Well, it certainly wouldn't mind when you started up that big 3-phase lathe...
--

Tim Wescott
Wescott Design Services
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Tim Wescott wrote:

Some folk collect antiques. Have pleasure from them. Some use them for all sorts of reasons. Take your Model "T" Ford for example. Some what impractical for todays's commuting but lots of folk have them cos they just want to. theres no harm in that.
Im a metal worker, and collect old metal working tools. I have lots of smith's tools from 1800. Some from before that.about 1500 AD. I use lots of them, for all sorts of reasons. Currently im at 2200 off a 2500 contract for hot forged commemorative plaques for the 40th year of the Great Dorset Steam fair. There minted on an 1880 Hazelwood and Dent, Birmingham UK. drop hammer, Hammer weight 300lbs. Gives about 100 tons dynamic energy. Lovely machine. As good as new. Yes, the brass plaques could be made on an automatic,strip fed power press , but the results just arnt the same. So, If you want a vintage motor generator, you have one. And dont listen to all those folk that ask what do you want that for?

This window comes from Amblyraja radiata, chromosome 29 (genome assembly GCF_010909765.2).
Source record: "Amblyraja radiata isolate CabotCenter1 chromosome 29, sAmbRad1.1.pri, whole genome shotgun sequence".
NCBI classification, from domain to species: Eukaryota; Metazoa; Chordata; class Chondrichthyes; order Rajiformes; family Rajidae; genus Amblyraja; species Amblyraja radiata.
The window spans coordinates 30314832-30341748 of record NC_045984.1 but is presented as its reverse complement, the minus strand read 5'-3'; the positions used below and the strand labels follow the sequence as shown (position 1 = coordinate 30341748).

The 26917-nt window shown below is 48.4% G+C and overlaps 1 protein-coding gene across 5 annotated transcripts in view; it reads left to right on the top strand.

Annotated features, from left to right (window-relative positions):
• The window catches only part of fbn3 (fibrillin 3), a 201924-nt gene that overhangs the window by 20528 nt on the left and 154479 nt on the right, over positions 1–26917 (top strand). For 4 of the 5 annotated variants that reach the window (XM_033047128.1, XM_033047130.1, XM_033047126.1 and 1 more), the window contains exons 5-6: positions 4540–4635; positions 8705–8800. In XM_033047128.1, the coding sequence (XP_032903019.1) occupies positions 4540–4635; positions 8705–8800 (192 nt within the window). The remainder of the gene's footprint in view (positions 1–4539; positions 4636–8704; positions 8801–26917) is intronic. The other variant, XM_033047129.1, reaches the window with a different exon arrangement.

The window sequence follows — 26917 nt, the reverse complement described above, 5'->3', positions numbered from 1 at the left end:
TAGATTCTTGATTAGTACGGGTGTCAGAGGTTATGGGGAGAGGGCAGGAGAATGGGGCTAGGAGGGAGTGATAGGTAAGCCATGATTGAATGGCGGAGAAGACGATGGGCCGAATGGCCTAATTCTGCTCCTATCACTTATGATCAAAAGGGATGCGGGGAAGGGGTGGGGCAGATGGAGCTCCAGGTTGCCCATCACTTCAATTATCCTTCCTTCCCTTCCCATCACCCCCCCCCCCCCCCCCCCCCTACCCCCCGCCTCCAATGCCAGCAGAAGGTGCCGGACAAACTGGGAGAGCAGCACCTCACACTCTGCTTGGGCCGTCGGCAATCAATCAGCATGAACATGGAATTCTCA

Ive a diesel generator circa 1942. 20kva. Still starts, runs and generates fine. Weighs 2 tons. Use it to power a very large stick welder. no electronics, all electromechanical controls, repairable and simple.
.
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    Hmm ... unlikely to be used just to clean the power. I'll bet that it produced 400 Hz as well.

    Yes -- some at least ran from 400 Hz to allow smaller lighter power supplies scattered closer to the points where they were used. 400 Hz in place of 60 Hz results in a major decrease in the iron needed in transformers. And the components were easier to get at that frequency than at higher ones, because 400 Hz power was common in aircraft.

    What were you planning to power with it? And do you have enough power to spin it up? If so you probably have a serious shop, not a hobby one.
    Enjoy,         DoN.
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smaller filter capacitors as well.